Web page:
Sri Lanka Health Sector Response


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In Sri Lanka, the government provides free modern health care - this was a service that set high standards until two decades ago leading to first world human welfare indices - this service has been sustained notwithstanding dwindling resources, expanding need and poor organization. Many, especially in the rural areas, continue to use the indigenous medical systems of Ayurvedha and Unani, particularly for certain ailments - a practice that is now getting the support of the state. Private hospitals and part-time private doctors serve those who can afford to pay for more personalized treatment. It is the government system however that one call fall back on during emergency and this system is coordinated by the Ministry of Health. There are six Universities producing doctors in Sri Lanka (Colombo, Peradeniya, Kelaniya, Sri Jayawardhenapura, Ruhuna and Jaffna). Their output while supplemented by foreign qualified doctors is sufficient to meet the cadre needs in Sri Lanka. There is a post-graduate institute of medicine for specialization. The University of Peradeniya has a modern Dental School and there are various programs of Nursing.

The Minstry of Health is coordinating the Tsunami response in Sri Lanka and they provide a useful portal of information at http://www.health.gov.lk.

The response of the Minstry has been hampered by the severe damage taken by Hospitals and Dispensaries in the coastal zone and the damage to infrasturcture such as roads. In addition, many doctors have died and some others are bereaved as well. Notwithstanding these shortcomings, providing medical services is the immediate priority.

The health services are working in a crisis mode with extraordinary dedication from many. Four committees have been established to coordinate, transport supplies, human resources and manage communicable disease risk. They are requesting for specific drugs, equipment and other needs. We urge your support in assisting the Ministry.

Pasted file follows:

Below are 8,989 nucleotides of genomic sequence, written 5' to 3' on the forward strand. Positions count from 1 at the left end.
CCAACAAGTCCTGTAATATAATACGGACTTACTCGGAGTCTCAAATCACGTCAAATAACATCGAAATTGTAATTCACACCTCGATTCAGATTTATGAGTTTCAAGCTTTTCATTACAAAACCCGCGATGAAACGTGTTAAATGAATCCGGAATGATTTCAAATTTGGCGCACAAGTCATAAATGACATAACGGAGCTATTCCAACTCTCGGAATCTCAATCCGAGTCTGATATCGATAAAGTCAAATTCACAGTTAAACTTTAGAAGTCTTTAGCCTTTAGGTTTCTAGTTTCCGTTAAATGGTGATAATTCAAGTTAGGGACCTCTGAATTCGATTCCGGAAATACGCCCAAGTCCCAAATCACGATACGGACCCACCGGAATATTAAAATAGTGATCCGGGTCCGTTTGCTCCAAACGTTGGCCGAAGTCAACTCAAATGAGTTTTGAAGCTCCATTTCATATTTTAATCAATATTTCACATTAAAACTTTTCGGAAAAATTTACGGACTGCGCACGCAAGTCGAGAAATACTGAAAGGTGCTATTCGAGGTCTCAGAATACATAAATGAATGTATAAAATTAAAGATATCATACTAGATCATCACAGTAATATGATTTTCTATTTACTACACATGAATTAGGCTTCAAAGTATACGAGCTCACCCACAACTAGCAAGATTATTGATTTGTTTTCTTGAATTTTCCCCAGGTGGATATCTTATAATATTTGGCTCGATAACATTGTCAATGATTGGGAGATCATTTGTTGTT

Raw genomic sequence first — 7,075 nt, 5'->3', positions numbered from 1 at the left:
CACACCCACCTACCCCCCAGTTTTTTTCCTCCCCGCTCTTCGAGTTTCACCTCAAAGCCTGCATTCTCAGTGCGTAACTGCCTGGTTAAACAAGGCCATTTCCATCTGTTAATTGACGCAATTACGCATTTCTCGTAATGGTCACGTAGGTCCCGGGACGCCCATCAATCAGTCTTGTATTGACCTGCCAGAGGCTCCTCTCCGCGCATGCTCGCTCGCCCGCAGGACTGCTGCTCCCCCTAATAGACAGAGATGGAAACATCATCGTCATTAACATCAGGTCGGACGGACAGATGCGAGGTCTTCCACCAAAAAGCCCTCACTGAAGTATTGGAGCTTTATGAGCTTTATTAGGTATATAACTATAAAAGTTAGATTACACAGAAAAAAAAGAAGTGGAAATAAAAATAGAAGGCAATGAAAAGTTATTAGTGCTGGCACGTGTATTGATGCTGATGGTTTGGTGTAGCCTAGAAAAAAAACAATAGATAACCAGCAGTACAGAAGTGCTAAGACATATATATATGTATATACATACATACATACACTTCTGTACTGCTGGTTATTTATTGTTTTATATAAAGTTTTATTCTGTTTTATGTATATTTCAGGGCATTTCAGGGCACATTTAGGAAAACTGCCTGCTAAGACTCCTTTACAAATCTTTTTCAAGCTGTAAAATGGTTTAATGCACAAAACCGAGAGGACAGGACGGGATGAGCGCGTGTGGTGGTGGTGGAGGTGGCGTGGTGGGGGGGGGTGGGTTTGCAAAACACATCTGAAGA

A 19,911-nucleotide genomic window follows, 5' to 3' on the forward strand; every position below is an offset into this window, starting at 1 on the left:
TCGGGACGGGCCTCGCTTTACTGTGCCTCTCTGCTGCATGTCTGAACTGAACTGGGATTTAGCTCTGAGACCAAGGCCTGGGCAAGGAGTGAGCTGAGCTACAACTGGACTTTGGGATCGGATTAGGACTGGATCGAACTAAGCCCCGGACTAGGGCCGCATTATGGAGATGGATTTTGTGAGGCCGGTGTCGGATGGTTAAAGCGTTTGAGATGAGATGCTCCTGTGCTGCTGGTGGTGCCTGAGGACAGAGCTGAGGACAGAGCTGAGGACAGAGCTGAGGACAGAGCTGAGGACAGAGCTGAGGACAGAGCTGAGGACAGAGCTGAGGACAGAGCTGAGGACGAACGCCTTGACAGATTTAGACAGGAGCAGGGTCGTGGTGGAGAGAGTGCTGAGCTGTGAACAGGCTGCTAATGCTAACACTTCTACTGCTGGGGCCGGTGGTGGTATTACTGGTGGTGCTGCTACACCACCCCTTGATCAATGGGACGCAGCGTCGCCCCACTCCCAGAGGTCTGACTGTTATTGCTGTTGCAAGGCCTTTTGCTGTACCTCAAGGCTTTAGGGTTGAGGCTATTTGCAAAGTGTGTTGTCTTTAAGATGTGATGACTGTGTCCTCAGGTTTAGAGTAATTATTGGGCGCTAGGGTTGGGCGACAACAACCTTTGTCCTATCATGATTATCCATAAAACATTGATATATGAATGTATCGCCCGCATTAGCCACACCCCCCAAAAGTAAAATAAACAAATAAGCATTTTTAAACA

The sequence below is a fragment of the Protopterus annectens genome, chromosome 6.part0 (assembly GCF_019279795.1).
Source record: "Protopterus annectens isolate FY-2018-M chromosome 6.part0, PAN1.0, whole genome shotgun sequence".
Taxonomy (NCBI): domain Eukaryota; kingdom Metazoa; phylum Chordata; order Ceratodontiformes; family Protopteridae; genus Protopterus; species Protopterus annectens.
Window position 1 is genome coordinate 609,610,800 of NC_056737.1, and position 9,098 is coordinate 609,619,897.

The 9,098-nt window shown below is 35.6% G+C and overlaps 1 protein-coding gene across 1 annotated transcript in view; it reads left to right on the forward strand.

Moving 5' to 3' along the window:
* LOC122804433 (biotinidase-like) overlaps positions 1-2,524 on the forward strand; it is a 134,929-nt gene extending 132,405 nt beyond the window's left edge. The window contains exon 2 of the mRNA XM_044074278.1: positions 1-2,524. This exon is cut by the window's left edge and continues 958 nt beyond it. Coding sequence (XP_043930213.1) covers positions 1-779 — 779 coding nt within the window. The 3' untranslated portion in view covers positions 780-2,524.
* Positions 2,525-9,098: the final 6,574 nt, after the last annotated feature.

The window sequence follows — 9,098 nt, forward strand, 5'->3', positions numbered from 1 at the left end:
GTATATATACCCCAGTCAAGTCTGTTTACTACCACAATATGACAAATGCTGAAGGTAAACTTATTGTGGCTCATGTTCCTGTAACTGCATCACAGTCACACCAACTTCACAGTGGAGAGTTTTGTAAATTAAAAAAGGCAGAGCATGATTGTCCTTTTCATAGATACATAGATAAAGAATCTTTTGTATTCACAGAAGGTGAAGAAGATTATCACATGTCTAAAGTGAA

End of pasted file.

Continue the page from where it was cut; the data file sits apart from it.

Post-Tsunami Public Health Concerns

The immediate and longer-term priorities in terms of health concerns are:

  • Providing medical assistance to the hundreds of thousands of injured people. Some hospitals are overwhelmed by the influx of injured. Doctors and health workers are working around the clock to cope.
  • Ensuring that clean water in adequate quantity is available to all affected populations, together with adequate and sufficient sanitation facilities in temporary camps and settlements to reduce the risk of outbreaks of different diarrhoeal diseases such as diarrhea and dysentery.
  • Ensuring that survivors who have lost their homes do not live in conditions that are overcrowded, unhygienic and/or dangerous. Such conditions increase the risk of acute respiratory infections that can quickly develop into pneumonia and emerge as major causes of death - especially among children and old people, if left untreated. Across the region, essential medicines and trained health care workers must be easily accessible for all affected population.
  • Strengthening disease surveillance for epidemic-prone diseases including malaria and dengue fever. Flooding and stagnant water will create favorable conditions for the mosquito vector and heighten epidemic risk for individuals and communities in overcrowded conditions and temporary shelters.
WHO warns up to five million people without access to basic services in Southeast Asia

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Overview of Sri Lanka Health Sector

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